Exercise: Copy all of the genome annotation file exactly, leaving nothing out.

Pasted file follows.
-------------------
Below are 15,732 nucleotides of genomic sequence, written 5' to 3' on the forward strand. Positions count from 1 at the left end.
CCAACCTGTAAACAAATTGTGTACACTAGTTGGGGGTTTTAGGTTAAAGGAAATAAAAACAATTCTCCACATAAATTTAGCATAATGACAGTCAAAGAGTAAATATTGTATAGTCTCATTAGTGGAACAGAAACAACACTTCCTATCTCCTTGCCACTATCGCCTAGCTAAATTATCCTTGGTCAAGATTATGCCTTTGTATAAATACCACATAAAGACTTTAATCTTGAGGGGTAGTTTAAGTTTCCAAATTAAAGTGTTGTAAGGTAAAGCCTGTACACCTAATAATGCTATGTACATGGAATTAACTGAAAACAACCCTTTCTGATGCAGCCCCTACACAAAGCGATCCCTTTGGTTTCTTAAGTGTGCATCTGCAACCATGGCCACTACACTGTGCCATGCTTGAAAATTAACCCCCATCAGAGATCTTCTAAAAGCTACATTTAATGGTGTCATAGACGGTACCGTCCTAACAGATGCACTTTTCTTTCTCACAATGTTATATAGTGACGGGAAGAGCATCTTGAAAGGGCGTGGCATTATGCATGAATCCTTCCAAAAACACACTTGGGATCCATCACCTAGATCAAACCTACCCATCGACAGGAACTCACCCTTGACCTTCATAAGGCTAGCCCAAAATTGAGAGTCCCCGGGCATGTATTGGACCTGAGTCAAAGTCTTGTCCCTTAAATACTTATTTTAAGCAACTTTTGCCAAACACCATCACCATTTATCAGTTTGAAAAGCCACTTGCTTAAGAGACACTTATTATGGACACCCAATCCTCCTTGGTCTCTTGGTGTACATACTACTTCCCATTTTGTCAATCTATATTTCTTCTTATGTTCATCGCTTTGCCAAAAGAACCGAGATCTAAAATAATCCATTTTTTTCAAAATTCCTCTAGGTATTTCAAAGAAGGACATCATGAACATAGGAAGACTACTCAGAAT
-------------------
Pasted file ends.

Below are 15,732 nucleotides of genomic sequence, written 5' to 3' on the forward strand. Positions count from 1 at the left end.
CCAACCTGTAAACAAATTGTGTACACTAGTTGGGGGTTTTAGGTTAAAGGAAATAAAAACAATTCTCCACATAAATTTAGCATAATGACAGTCAAAGAGTAAATATTGTATAGTCTCATTAGTGGAACAGAAACAACACTTCCTATCTCCTTGCCACTATCGCCTAGCTAAATTATCCTTGGTCAAGATTATGCCTTTGTATAAATACCACATAAAGACTTTAATCTTGAGGGGTAGTTTAAGTTTCCAAATTAAAGTGTTGTAAGGTAAAGCCTGTACACCTAATAATGCTATGTACATGGAATTAACTGAAAACAACCCTTTCTGATGCAGCCCCTACACAAAGCGATCCCTTTGGTTTCTTAAGTGTGCATCTGCAACCATGGCCACTACACTGTGCCATGCTTGAAAATTAACCCCCATCAGAGATCTTCTAAAAGCTACATTTAATGGTGTCATAGACGGTACCGTCCTAACAGATGCACTTTTCTTTCTCACAATGTTATATAGTGACGGGAAGAGCATCTTGAAAGGGCGTGGCATTATGCATGAATCCTTCCAAAAACACACTTGGGATCCATCACCTAGATCAAACCTACCCATCGACAGGAACTCACCCTTGACCTTCATAAGGCTAGCCCAAAATTGAGAGTCCCCGGGCATGTATTGGACCTGAGTCAAAGTCTTGTCCCTTAAATACTTATTTTAAGCAACTTTTGCCAAACACCATCACCATTTATCAGTTTGAAAAGCCACTTGCTTAAGAGACACTTATTATGGACACCCAATCCTCCTTGGTCTCTTGGTGTACATACTACTTCCCATTTTGTCAATCTATATTTCTTCTTATGTTCATCGCTTTGCCAAAAGAACCGAGATCTAAAATAATCCATTTTTTTCAAAATTCCTCTAGGTATTTCAAAGAAGGACATCATGAACATAGGAAGACTACTCAGAAT